The very next day, August 22nd, we found a man with a car who would take us out. We didn’t take any belongings, only the sickest and old cats, put them two by two in special cages and left with our last money.
There were nine Russian checkpoints on the way to Ukraine. The road to the dam (conditional demarcation line between the Ukrainian and Russian troops) took six hours. It is difficult to go through all these checkpoints. You have to find an approach to everyone so that they don’t shoot you, you give money so that they don’t harm you. They consider themselves the masters of our lives, they decide who passes and who doesn’t.
At the penultimate, eighth checkpoint, sits their chief. They bring you to him and he decides whether to let you into Ukraine or not. There is now a cardinal check. They don’t let everyone in, but in general, if you pay, you’ll pass.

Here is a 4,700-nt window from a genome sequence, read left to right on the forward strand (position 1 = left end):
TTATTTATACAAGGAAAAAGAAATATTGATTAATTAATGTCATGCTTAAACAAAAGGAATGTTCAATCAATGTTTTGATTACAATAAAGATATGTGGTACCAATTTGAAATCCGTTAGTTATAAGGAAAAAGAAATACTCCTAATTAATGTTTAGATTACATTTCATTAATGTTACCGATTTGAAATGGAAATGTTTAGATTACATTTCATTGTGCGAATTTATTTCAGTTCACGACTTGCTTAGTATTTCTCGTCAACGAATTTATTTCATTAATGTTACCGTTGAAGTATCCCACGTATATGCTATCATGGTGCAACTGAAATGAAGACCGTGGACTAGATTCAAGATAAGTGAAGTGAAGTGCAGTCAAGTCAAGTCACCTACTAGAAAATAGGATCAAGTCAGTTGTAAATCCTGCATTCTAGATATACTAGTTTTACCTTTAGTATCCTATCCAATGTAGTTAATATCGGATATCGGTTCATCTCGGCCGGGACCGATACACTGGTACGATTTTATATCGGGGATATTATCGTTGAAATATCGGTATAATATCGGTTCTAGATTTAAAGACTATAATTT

Although this is not certain either. Friends told me they didn’t release them for money either – probably it all depends on the shift [на военните на КПП]. But we paid and they let us go. They took all the gold off, took the gold cross with a chain off the kid – and took that $400 we had for a rainy day, so to speak.
But anyway, to pass, you need to completely clean the phone, because they can restore all your correspondence, photos. It is necessary to either have a new phone at all, or completely delete all accounts for the factory settings to be there. Because they will surely find something to grab onto.
We have reached [неокупираната част на Харковска област]. Thanks, of course, to the Ukrainian military and volunteers, they help everyone a lot. They helped us with the animals: it is very difficult – all these baskets. They helped to load and unload, and around one o’clock in the afternoon we were already in the “filtration camp” – Ukrainian. This is the building where the military and the Security Service of Ukraine sit. There, they first give food to everyone and anyone who needs medical help. While we waited our turn to be interviewed, our cats were watered and groomed.